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Gross Worker Flows in the Presence of Informal Labor Markets: Evidence from Mexico, 1987-2002

  • Bosch, Mariano

    ()

    (Inter-American Development Bank)

  • Maloney, William F.

    ()

    (World Bank)

This paper applies recent advances in the study of labor market dynamics to a representative developing country with a large unregulated of “informal” sector. It confirms the relevance of the recent mainstream models and debates surrounding gross worker flows to the developing country context, and offers a new view of the role of the informal sector and its role in labor market adjustments. It finds, first, that the formal salaried sector shows the same procyclical job finding rate and mildly countercyclical separation behavior identified in the recent US literature by Shimer (2005a) and Hall (2005). The unregulated informal sector, however, shows reasonable acyclicality in the job finding rate coupled with sharp countercyclical movements in the job separation rate, consistent with standard small firm dynamics and Davis and Haltiwanger (1992 and 1999). The differential behavior of regulated and unregulated sectors, and the finding of relative wage rigidity in the former, sheds suggestive light on the debate surrounding countercyclical job finding behavior in the US. Second, the patterns of worker transitions between all sectors, formal and informal correspond to the job-to-job dynamics observed in the US and not to the traditional idea of informality constituting the inferior sector of a segmented market. That said, the counter cyclical job finding in the formal sector combined with the acyclical job finding in informality does lead to the latter absorbing relatively more labor during downturns, even as its increased separation rates drive movements in unemployment.

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Paper provided by Institute for the Study of Labor (IZA) in its series IZA Discussion Papers with number 2864.

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Length: 55 pages
Date of creation: Jun 2007
Date of revision:
Handle: RePEc:iza:izadps:dp2864
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  1. Robert Shimer, 2005. "The Cyclical Behavior of Equilibrium Unemployment and Vacancies," American Economic Review, American Economic Association, vol. 95(1), pages 25-49, March.
  2. Robert E. Hall, 2005. "Employment Efficiency and Sticky Wages: Evidence from Flows in the Labor Market," NBER Working Papers 11183, National Bureau of Economic Research, Inc.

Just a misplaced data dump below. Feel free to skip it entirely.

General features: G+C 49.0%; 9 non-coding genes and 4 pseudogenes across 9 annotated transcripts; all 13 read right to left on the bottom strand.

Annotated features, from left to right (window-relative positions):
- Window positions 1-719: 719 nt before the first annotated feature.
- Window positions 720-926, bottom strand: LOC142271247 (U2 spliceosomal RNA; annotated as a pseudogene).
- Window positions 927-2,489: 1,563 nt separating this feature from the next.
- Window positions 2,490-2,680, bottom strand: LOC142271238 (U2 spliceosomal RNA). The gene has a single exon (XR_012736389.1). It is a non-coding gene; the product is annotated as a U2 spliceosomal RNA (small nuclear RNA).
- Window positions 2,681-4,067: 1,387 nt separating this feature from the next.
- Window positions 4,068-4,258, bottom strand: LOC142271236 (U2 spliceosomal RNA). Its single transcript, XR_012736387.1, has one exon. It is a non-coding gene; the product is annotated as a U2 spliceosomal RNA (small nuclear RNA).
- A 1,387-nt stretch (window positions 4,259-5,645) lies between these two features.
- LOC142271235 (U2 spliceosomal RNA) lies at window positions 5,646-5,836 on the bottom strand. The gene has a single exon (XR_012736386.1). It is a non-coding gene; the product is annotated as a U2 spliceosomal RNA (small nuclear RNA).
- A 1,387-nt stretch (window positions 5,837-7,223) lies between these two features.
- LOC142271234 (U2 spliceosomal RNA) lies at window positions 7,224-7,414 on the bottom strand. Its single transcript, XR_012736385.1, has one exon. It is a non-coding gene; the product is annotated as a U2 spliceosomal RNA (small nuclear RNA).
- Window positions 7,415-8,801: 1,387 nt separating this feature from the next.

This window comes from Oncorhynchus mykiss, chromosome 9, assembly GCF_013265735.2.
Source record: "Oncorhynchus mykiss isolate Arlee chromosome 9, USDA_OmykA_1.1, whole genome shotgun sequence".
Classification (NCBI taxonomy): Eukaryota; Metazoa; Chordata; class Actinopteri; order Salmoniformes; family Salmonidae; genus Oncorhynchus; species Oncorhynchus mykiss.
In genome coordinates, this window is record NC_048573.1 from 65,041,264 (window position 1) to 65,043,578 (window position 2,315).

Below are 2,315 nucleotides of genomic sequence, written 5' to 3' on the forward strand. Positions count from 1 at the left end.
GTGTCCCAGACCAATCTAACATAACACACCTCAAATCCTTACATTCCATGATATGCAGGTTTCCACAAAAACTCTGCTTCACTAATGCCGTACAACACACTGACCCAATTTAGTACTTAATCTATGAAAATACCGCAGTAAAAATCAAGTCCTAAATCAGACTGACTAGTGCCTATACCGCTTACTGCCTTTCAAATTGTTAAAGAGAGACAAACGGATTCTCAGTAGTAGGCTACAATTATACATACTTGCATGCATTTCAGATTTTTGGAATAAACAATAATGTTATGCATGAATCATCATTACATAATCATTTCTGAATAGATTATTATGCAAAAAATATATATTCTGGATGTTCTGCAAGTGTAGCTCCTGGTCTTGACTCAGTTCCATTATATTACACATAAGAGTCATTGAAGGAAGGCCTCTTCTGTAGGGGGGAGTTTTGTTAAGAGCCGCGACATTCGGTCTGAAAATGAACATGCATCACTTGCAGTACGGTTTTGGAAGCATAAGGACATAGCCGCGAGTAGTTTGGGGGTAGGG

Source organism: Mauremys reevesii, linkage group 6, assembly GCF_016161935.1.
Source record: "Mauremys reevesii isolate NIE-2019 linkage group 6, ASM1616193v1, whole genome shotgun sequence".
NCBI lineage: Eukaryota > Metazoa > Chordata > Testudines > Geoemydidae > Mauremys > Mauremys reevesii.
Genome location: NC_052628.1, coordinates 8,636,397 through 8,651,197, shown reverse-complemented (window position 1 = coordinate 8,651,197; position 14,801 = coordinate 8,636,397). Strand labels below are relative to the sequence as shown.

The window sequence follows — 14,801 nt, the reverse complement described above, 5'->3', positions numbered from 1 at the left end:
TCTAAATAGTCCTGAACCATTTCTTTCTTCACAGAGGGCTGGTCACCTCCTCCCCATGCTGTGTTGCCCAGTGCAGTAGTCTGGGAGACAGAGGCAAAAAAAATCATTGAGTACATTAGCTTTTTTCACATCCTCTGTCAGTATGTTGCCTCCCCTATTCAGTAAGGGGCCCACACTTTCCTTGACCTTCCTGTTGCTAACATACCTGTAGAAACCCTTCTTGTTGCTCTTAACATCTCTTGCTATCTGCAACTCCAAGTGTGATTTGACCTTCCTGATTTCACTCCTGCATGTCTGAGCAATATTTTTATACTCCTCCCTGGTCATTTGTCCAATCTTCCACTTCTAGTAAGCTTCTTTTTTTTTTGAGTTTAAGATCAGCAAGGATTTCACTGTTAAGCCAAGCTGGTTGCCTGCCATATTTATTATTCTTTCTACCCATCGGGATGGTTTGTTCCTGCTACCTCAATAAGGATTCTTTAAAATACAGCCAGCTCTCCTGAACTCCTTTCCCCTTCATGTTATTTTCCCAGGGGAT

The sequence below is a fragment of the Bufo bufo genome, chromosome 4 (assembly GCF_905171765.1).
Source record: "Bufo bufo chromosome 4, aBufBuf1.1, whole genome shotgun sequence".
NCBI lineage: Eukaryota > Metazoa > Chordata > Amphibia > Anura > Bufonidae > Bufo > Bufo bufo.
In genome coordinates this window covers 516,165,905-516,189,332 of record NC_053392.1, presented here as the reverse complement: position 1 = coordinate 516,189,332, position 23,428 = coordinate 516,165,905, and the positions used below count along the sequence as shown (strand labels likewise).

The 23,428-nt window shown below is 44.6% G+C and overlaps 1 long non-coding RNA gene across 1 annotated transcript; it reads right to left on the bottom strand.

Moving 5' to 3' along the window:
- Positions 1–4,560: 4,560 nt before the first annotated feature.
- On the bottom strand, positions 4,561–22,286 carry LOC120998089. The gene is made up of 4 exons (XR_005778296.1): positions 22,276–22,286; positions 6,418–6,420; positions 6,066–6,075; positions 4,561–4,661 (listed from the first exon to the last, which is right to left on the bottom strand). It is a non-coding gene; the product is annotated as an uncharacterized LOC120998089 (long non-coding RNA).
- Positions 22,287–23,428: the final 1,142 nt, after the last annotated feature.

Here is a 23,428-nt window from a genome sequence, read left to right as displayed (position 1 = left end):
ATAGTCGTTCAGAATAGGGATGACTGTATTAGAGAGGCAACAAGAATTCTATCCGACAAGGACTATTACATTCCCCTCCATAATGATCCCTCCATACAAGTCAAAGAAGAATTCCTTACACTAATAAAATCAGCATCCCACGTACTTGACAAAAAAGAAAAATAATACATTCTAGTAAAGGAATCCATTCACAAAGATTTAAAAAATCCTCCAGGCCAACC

3. Christopher J. Flinn & James J. Heckman, 1982. "Models for the Analysis of Labor Force Dynamics," NBER Working Papers 0857, National Bureau of Economic Research, Inc.
  4. John Kennan, 2010. "Private Information, Wage Bargaining and Employment Fluctuations," Review of Economic Studies, Oxford University Press, vol. 77(2), pages 633-664.
  5. Steven J. Davis & R. Jason Faberman & John Haltiwanger, 2006. "The Flow Approach to Labor Markets: New Data Sources and Micro-Macro Links," Journal of Economic Perspectives, American Economic Association, vol. 20(3), pages 3-26, Summer.
  6. Flinn, C. & Heckman, J., 1982. "New methods for analyzing structural models of labor force dynamics," Journal of Econometrics, Elsevier, vol. 18(1), pages 115-168, January.
  7. Dale T. Mortensen & Eva Nagypal, 2005. "More on Unemployment and Vacancy Fluctuations," NBER Working Papers 11692, National Bureau of Economic Research, Inc.
  8. Jovanovic, Boyan, 1982. "Selection and the Evolution of Industry," Econometrica, Econometric Society, vol. 50(3), pages 649-70, May.
  9. Eran Yashiv, 2005. "Evaluating the performance of the search and matching model," LSE Research Online Documents on Economics 19906, London School of Economics and Political Science, LSE Library.
  10. Maloney, William F, 1999. "Does Informality Imply Segmentation in Urban Labor Markets? Evidence from Sectoral Transitions in Mexico," World Bank Economic Review, World Bank Group, vol. 13(2), pages 275-302, May.
  11. Eran Yashiv, 2005. "Evaluating the Performance of the Search and Matching Model," CEP Discussion Papers dp0677, Centre for Economic Performance, LSE.
  12. Harris, John R & Todaro, Michael P, 1970. "Migration, Unemployment & Development: A Two-Sector Analysis," American Economic Review, American Economic Association, vol. 60(1), pages 126-42, March.
  13. Michael Pries & Richard Rogerson, 2005. "Hiring Policies, Labor Market Institutions, and Labor Market Flows," Journal of Political Economy, University of Chicago Press, vol. 113(4), pages 811-839, August.
  14. Dunne, Timothy & Roberts, Mark J & Samuelson, Larry, 1989. "The Growth and Failure of U.S. Manufacturing Plants," The Quarterly Journal of Economics, MIT Press, vol. 104(4), pages 671-98, November.
  15. Robert Shimer, 2005. "The cyclicality of hires, separations, and job-to-job transitions," Review, Federal Reserve Bank of St. Louis, issue Jul, pages 493-508.
  16. Yashiv, Eran, 2005. "Evaluating the Performance of the Search and Matching Model," CEPR Discussion Papers 5363, C.E.P.R. Discussion Papers.
  17. Davis, Steven J. & Faberman, R. Jason & Haltiwanger, John C., 2005. "The Flow Approach to Labor Markets: New Data Sources, Micro-Macro Links and the Recent Downturn," IZA Discussion Papers 1639, Institute for the Study of Labor (IZA).
  18. Andreas Hornstein & Per Krusell & Giovanni L. Violante, 2005. "Unemployment and vacancy fluctuations in the matching model: inspecting the mechanism," Economic Quarterly, Federal Reserve Bank of Richmond, issue Sum, pages 19-50.
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